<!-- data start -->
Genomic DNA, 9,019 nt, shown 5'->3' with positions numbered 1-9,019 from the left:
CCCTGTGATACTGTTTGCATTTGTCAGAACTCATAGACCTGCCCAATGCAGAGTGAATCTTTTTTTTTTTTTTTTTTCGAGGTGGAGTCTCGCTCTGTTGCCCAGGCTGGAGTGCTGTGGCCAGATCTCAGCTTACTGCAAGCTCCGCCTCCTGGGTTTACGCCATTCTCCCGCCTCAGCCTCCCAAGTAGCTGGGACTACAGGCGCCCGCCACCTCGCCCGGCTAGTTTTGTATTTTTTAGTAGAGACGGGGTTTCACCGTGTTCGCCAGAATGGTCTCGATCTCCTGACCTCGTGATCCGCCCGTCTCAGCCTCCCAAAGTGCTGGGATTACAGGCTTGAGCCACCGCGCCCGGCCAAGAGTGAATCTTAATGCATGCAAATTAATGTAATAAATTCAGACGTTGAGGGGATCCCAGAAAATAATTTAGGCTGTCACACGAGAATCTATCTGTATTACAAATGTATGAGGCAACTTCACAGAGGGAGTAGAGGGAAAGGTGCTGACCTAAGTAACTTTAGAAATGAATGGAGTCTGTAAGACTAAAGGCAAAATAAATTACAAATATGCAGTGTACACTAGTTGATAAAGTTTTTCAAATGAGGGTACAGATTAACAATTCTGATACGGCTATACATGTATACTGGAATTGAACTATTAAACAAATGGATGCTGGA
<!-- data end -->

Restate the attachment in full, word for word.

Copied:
Genomic DNA, 9,019 nt, shown 5'->3' with positions numbered 1-9,019 from the left:
CCCTGTGATACTGTTTGCATTTGTCAGAACTCATAGACCTGCCCAATGCAGAGTGAATCTTTTTTTTTTTTTTTTTTCGAGGTGGAGTCTCGCTCTGTTGCCCAGGCTGGAGTGCTGTGGCCAGATCTCAGCTTACTGCAAGCTCCGCCTCCTGGGTTTACGCCATTCTCCCGCCTCAGCCTCCCAAGTAGCTGGGACTACAGGCGCCCGCCACCTCGCCCGGCTAGTTTTGTATTTTTTAGTAGAGACGGGGTTTCACCGTGTTCGCCAGAATGGTCTCGATCTCCTGACCTCGTGATCCGCCCGTCTCAGCCTCCCAAAGTGCTGGGATTACAGGCTTGAGCCACCGCGCCCGGCCAAGAGTGAATCTTAATGCATGCAAATTAATGTAATAAATTCAGACGTTGAGGGGATCCCAGAAAATAATTTAGGCTGTCACACGAGAATCTATCTGTATTACAAATGTATGAGGCAACTTCACAGAGGGAGTAGAGGGAAAGGTGCTGACCTAAGTAACTTTAGAAATGAATGGAGTCTGTAAGACTAAAGGCAAAATAAATTACAAATATGCAGTGTACACTAGTTGATAAAGTTTTTCAAATGAGGGTACAGATTAACAATTCTGATACGGCTATACATGTATACTGGAATTGAACTATTAAACAAATGGATGCTGGA